When you pick outdoor clothes for your child, remember that pedestrians with retro-reflective gear are visible to motorists at a much greater distance. Remind her that a cassette/radio with headphones can be distracting and prevent her from hearing any warning horn signals from drivers.
To protect youngsters from the danger of the sudden inflation of an air bag, Transport Canada recommends that children under twelve not ride in the front seat of vehicles equipped with air bags. Since neither you nor your child will always know whether the car you're riding in has air bags, make "kids in the back seat" the family rule for all vehicles.
Teach your kids that bicycles are not toys, they are road vehicles, and bike riders must follow the same traffic rules as car drivers.
• Obey all signs and traffic lights. nals for turning and
• Learn how to make the hand and arm signals for turning and stopping, and use them regularly.
• Ride single file behind any cars in your lane and with the flow of the traffic; stay at least a car door's length away from the cars parked at the side of the road.
• Avoid riding your bike on streets that have heavy traffic. If you have to use one, be aware of the blind spots that car and truck drivers might have for a cyclist. Parents might: put their child in the driver's seat of their own car to demonstrate what a blind spot is and how dangerous it would be when the vehicles are in motion.
• Keep off the sidewalks.
• The best routes for kids on bikes are the bike trails through parks or for distance sport riding.
• Make sure your children's bikes have the proper safety equipment, including a headlight and reflectors for biking at night.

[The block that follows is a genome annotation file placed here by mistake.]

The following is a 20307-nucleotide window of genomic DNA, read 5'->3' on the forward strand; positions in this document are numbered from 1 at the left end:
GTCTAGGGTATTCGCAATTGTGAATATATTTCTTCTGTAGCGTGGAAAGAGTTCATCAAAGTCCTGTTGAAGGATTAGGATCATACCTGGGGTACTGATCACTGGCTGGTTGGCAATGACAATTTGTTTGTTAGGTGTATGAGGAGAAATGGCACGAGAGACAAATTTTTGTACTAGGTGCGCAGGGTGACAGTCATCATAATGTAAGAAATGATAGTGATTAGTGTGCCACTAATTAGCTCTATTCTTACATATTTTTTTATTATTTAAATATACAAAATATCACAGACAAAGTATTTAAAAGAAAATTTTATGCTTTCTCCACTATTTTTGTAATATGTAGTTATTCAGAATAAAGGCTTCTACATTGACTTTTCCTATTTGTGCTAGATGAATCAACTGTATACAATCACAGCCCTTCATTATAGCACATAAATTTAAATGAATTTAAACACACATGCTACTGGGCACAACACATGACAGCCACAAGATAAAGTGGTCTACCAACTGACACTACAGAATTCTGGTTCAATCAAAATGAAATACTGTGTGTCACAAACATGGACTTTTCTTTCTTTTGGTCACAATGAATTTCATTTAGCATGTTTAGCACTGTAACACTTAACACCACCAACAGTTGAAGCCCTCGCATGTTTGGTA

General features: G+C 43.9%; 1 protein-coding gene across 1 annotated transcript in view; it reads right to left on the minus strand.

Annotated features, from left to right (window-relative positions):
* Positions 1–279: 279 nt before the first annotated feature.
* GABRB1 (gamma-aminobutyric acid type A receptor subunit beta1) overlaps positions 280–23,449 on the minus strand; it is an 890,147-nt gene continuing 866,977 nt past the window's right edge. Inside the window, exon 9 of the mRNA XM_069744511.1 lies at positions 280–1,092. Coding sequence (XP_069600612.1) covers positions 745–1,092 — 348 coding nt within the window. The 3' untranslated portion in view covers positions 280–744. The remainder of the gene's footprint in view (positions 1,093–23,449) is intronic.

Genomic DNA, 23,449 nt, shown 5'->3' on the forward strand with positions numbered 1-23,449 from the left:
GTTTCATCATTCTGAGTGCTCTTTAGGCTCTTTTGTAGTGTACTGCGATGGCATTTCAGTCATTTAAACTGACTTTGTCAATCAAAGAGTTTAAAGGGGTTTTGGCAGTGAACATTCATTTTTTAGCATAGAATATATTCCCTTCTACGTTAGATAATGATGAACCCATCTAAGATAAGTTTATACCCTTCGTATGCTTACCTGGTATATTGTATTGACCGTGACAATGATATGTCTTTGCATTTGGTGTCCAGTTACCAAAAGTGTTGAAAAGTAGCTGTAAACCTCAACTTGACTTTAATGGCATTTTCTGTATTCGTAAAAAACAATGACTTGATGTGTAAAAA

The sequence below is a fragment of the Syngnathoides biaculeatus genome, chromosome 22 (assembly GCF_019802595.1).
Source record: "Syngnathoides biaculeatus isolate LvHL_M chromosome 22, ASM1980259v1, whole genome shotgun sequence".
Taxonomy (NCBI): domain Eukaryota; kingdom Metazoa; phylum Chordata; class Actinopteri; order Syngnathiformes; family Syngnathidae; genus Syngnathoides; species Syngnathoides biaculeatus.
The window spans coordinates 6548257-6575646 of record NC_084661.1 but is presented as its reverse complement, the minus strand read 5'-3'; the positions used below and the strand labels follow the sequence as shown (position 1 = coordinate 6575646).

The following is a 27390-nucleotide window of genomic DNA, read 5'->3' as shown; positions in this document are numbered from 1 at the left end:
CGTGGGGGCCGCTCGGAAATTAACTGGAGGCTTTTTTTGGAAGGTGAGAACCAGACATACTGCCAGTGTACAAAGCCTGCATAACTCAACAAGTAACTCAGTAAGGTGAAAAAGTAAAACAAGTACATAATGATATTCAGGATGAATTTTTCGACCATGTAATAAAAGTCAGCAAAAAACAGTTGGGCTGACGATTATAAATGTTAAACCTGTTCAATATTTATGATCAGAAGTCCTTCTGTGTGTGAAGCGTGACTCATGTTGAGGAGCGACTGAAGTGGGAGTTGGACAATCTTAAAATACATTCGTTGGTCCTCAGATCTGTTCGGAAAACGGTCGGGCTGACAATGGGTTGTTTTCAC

• Cyclists should always wear a CSA approved helmet. Let your child select his own headgear - he's more likely to wear one if he has chosen it. Threequarters of cycling fatalities involve head injuries; 85 per cent of all cycling injuries could have been prevented if the riders had been wearing helmets. Since kids learn by example, wear your own helmet when you go biking with your kids.
In-line skating and skateboarding
If you think your child is ready for either a skateboard or in-line skates, be sure that you also purchase all the necessary protective gear. These skaters should protect their heads with helmets, their knees and elbows with protective pads, and their wrists with wrist guards.
Wrist injuries are the most common of all the injuries that skaters face. Wearing the wrist guards, your child will be ten times less likely to break his wrist in a fall.
Because playgrounds are designed for kids and are often on public property, parents expect that their children will be safe in them. But not all playgrounds are safe, not all the equipment is kept in safe condition, and not all kids play safely on the equipment or in the playground. Most often, injuries occur because kids use the equipment in ways no one expected it to be used. Few playgrounds have supervision, so parents have to monitor their children's playground activities until they reach an age for independent play with other children. If your child doesrA use the equipment properly, it may be because he's bored with it and it's time for him to move on to other sports or activities. Here's what kids should know about playing in playgrounds.